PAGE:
Time For Work

The wonderful meandering of a ten hour work session

published on 10.31.23 🎃

Batching work

For the work you ought to be doing, you need at least 2 hours of blocked time for work. You can probably do little tasks on and off throughout an interrupted context-switching day, but the important (and most enjoyable) work requires uninterrupted time. For more on this: Maker vs Manager Schedule. Recently, I've been heading to a favorite spot and working for 4, 5 sometimes even 10 hours at a time.

My Approach Lately

Lately I've been dedicating a full day each week for Printernet. Usually Saturday. I go to one of my favorite working spots prepared for a "work day". Crucially, I don't set a requirement for myself of how long I need to work or what needs to get done that day. Instead I am aiming to make space for flow states. If you make space for focus and new ideas, they often come. This is what matters about blocking time for the work you ought to be doing. You are kind of signalling to your subconcious that you take the work seriously. Tessa knows this because I annoyingly refer to Printernet and my writing as work and my job as my job.

"It was not till I was in college that the idea of work finally broke free from the idea of making a living. Then the important question became not how to make money, but what to work on."

I was hugely inspired by this Paul G piece, it completely reoriented how I view my own work. Or rather, it articulated how I felt about my own work in words which made it easier to grok. The punchline of the insight it provided me was later summarized by Paul G himself in his essay, "How to do great work":

"Don't let "work" mean something other people tell you to do."

Now, a detour to discuss working spots vs vibe spots. For batching real work, you need a balance of working spot + vibe spot. A vibe spot is a coffee shop, brewery or bar, restaraunt or other location where you feel like yourself. The crowd and style of the place make you feel at home. However, not all vibe spots are good for working. A good working spot needs several things:

But also remember not all working spots have a vibe. I want my spot to be casual enough to not feel like a cubicle. Working on the stuff you love while surrounded by an assortment of others, some casually hanging and others working too, is what I am after.

Ok, back from the detour.

I find a good working spot that is also a good vibe and get ready to ease into the work. I bring reading (my latest Printernet issue and my Kindle usually) for when I want to take a break. I've also started bringing my (fully charged) AirPods and my backup headphones in case they die. When I am ready to work, I put my headphones on as a kind of mental cue that the time for work has come. I usually start with a list of things I want to get done. Sometimes the list already exists and I am assessing where to start, sometimes I create the list right then and there. To get into the session, I like to start with something simple that isn't intimidating. This could be reading some documentation for something you will be working with or fixing some CSS stuff. Lately I've found myself suddenly an hour into the work moments after opening Replit and pulling up my code.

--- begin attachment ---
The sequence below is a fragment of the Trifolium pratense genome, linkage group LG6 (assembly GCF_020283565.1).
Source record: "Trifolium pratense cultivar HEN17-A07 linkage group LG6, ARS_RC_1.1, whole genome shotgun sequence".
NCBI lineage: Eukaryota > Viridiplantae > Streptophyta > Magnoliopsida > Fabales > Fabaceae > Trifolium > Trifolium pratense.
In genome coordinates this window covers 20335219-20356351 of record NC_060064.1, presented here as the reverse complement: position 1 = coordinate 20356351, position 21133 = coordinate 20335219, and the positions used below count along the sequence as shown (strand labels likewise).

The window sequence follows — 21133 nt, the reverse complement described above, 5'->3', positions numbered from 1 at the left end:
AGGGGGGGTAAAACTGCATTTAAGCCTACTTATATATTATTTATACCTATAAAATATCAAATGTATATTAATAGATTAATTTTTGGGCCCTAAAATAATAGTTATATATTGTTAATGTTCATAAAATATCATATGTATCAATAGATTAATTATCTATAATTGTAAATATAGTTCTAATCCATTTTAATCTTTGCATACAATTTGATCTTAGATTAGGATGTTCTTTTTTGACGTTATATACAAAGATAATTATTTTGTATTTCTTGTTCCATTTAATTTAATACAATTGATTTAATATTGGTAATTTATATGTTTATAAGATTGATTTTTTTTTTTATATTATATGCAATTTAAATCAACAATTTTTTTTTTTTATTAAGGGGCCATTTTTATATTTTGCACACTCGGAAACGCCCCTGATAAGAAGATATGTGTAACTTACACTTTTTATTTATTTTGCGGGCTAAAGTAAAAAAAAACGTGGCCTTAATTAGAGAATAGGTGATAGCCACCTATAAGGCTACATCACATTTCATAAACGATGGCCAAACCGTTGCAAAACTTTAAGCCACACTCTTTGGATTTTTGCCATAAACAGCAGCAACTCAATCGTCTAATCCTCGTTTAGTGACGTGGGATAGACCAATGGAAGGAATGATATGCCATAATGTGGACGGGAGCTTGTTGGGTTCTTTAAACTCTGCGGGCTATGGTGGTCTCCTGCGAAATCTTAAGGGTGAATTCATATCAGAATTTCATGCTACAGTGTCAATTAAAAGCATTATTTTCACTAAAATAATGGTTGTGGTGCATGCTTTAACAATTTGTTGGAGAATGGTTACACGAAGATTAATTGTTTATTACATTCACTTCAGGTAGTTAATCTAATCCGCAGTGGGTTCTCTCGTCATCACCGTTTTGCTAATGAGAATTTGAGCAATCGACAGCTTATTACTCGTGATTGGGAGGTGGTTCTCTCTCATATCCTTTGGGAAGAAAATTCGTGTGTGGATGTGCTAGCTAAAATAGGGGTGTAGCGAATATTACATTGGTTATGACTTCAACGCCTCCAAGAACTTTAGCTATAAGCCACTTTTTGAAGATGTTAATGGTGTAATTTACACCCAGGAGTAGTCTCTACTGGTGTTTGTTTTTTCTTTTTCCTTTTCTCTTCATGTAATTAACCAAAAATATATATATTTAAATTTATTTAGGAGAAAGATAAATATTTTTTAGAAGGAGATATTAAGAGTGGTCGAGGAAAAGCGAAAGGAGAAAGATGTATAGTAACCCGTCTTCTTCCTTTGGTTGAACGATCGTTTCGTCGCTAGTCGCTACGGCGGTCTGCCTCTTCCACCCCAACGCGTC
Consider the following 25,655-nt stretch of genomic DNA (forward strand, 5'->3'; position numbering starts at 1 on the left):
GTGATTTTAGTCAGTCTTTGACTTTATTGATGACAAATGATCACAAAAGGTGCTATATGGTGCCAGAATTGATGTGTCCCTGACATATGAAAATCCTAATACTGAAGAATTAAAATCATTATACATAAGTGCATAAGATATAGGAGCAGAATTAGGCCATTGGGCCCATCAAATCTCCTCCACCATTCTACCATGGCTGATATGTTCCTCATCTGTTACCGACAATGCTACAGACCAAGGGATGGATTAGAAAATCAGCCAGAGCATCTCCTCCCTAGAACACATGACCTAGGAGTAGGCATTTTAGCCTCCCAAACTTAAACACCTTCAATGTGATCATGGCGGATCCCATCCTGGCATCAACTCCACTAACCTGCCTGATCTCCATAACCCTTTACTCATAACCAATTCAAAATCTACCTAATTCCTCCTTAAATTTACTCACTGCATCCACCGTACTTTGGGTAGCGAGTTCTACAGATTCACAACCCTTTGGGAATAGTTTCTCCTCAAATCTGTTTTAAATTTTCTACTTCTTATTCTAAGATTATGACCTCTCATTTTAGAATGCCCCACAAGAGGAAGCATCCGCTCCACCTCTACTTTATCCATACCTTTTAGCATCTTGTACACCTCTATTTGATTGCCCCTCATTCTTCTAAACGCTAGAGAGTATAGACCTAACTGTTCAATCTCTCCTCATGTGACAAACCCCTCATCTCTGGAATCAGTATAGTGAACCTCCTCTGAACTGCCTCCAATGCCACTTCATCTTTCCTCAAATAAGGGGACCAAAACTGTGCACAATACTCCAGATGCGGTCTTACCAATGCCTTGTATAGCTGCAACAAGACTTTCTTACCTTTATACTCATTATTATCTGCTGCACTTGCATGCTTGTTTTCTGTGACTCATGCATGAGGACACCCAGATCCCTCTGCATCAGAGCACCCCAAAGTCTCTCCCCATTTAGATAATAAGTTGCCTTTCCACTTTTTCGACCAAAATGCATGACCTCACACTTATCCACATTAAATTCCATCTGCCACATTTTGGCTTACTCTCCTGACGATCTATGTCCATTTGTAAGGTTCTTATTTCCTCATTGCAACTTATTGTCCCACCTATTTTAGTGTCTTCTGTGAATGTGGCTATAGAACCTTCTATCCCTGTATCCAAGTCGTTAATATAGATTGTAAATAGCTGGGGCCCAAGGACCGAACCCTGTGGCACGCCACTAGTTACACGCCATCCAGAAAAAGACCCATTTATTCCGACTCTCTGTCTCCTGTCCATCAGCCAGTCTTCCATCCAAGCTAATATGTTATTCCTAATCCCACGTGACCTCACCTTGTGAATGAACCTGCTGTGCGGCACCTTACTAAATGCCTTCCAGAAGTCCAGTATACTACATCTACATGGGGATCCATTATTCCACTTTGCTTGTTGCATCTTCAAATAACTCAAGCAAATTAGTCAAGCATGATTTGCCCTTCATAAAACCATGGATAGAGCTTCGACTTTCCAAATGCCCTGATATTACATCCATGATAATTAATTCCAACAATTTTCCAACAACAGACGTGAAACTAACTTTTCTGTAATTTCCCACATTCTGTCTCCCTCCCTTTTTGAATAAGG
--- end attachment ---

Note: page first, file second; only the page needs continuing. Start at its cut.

Bring on the meandering flow state

When you work on something you genuinely love for 4 to 10 hours of uninterrupted time, many wonderful things occur. First, you get a lot done which is great. You also go in and out of flow states in a really satisfying way. It's fun to get a critical new feature working and then take a victory lap by heading to the counter to order a second coffee. Another thing that happens is when I am taking a break, by surfing Twitter or sitting outside for fresh air, all kinds of connections occur. When work is front of mind like that, ideas come flying to you hoping you'll choose them. I also enjoy the aspect of having a dedicated "third place" for the "real work" that is distinct from my office at home where I work for my job. This is another subconcious signal that I am here for the work I love. I also find when I am working in these batched sessions, my writing gets clearer. I often get a new piece of writing out of a working session dedicated to coding.

I was recently asked what flow feels like to me. I gave this description

It really is a feeling akin to racing. But in these long working sessions it feels like a marathon or similar to how I feel running a 5k. It feels both tranquil and focused. I really value these large chunks of uninterrupted work time. I hope to be able to do this kind of thing five days a week sometime soon.

Finally, I've found that you should know when to call it quits. Just like running, you don't want to go too far once you've exhausted your energy for the day. It's been very apparent when my brain wants to stop for the day. When this happens, it's better to head home than stick around for 1 - 2 hours of unproductive aimless work.

Collected reading on this topic